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Cooking with Nature | Gallery
Photo Linda Louis View the gallery

Cooking with Nature | Gallery

Grocery shopping in the forests of France? Writer and cook Linda Louis shows us how in her book "L’Appel Gourmand de la Forêt"

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Like for Jack London’s beloved canine Buck, a call comes from the forest. A call that urges you to leave everything and turn your life upside down, immersing yourself in the wilderness, following nature’s call.
This is what writer and blogger Linda Louis did, and she invites us into her enchanted uncontaminated world with her book, L’appel gourmand de la forêt, a kind of gastronomic survival guide to the forest, which has just been published by La Plage.

«It’s been nearly 8 years since I’ve been living in a forest situated in the heart of France. It is a private space of more 1,000 hectares, consisting of woods, meadows and ponds, a place protected from the pollution,» explains Linda: «As I am fascinated by wild, edible plants in a general way, little by little I became interested in the wood flora and mushrooms. I like the idea of being able to go shopping in the middle of nature. The products which we find there are delicious, natural and nourishing. In a context of crisis, they also help us improve our everyday lives».

This seems to be an increasingly popular position where food is concerned, and Louis has a loyal following of young chefs all over the world. This lifestyle choice is only partially food-related and it often develops into a desire to embrace a more balanced approach between man and nature.

One of the most famous exponents of this trend is Rene Redzepi, the highly lauded chef of Noma in Copenhagen. His belief is that knowing how to grow a plant and tasting it in its natural environment is a perfect example of the kind of flavour that one should expect to find on his plate. It’s mother nature herself that teaches us to respect ingredients, which should never be modified to the point where they no longer have any connection with their origins.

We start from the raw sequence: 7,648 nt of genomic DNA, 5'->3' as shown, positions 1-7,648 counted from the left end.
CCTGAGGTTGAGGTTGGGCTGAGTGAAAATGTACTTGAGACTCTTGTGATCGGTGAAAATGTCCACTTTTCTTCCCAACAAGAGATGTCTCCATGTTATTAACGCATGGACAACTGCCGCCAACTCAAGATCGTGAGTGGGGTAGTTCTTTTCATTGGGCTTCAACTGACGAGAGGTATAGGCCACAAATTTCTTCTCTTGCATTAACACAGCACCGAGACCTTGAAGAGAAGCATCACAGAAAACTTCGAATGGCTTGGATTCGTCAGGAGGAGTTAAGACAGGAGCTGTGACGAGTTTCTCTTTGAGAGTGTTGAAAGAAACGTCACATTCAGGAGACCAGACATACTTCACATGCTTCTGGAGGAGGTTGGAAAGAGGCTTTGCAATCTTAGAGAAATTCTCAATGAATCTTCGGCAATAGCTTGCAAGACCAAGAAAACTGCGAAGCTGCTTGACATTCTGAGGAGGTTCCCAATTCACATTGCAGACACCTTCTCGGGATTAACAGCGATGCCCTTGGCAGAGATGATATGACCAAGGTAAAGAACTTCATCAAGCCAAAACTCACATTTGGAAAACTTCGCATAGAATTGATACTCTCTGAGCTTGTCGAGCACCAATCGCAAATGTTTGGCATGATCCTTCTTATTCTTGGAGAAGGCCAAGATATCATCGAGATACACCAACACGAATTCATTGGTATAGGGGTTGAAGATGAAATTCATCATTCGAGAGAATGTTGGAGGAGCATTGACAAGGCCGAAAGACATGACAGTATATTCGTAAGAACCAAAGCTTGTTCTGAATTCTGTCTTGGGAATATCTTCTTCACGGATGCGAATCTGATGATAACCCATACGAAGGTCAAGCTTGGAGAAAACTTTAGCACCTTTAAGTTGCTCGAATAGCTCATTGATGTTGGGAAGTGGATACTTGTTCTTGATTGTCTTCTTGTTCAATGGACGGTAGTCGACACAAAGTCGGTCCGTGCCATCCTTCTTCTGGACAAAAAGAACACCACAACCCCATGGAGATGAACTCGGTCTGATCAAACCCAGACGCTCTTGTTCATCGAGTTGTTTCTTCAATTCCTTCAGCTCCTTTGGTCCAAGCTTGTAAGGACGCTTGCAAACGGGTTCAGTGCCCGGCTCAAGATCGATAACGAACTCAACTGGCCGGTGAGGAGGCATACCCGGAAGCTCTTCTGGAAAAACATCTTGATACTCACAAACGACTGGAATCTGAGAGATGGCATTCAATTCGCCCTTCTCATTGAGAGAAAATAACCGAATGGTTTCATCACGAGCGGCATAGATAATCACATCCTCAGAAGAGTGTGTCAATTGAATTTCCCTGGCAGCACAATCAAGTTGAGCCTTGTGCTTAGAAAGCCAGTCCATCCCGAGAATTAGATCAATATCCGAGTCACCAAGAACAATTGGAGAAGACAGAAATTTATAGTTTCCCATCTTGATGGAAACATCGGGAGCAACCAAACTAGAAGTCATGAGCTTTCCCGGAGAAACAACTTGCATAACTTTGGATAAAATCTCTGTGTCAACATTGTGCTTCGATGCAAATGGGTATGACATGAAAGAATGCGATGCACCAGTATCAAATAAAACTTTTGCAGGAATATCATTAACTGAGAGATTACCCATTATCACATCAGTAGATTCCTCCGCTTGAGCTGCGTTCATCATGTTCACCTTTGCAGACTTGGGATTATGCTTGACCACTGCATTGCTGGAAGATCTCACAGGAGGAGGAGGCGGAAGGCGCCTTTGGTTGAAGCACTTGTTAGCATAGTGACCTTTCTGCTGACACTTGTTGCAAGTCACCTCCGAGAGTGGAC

But where do we begin to cultivate this new relationship with nature, using the gifts of the forest to nourish ourselves? Redzepi walks through the woods with his team and distributes advice as befits someone who has been gathering mushrooms and herbs since 1970, with the exact locations of where he finds certain berries and flora written meticulously in a secret notebook, so that he can find the same spots every year.

But anyone (who takes the proper cautions) can become an expert at foraging for edible foods directly from the woods and using them as ingredients in their own kitchens. Linda Louis did just that and has put all her own personal experience to use, sharing her advice on both how to identify and collect ingredients as well as how to use them in preparing dishes. The region she is familiar with (and describes), is Sologne, a French region filled with lakes and woods, and more specifically, the area of S.Augustin. This is where Linda begins to conduct us through her new world: hundreds of acres of Oak trees, various species of Carpinus and Conifers, a forest inhabited by deer and other small mammals.

Paying tribute to nature means, first and foremost, observing and respecting the seasonal cycles: separating and recording, tasting and experimenting, Linda Louis teaches us how to gather and make the best use out of these almost magical ingredients. Like Birchwood water, extracted directly from the heart of the trunk by use of a rubber straw.

Packed with gorgeous, luscious photographs, the book features recipes, experiences and tips in a kind of “survival journal”, as well as the necessary steps to take in the kitchen. «Wild cuisine is the image of nature and life itself, it’s an eternal rebirth,» explains Linda. «There’s the search in this marvellous world that is the forest, for a balance that makes us simply happy.»

Maybe not everyone will be able to succumb to the call of the wild as completely as Linda has, but the invitation is still valid: protect what is natural within ourselves to keep our inner wilderness in pristine conditions.

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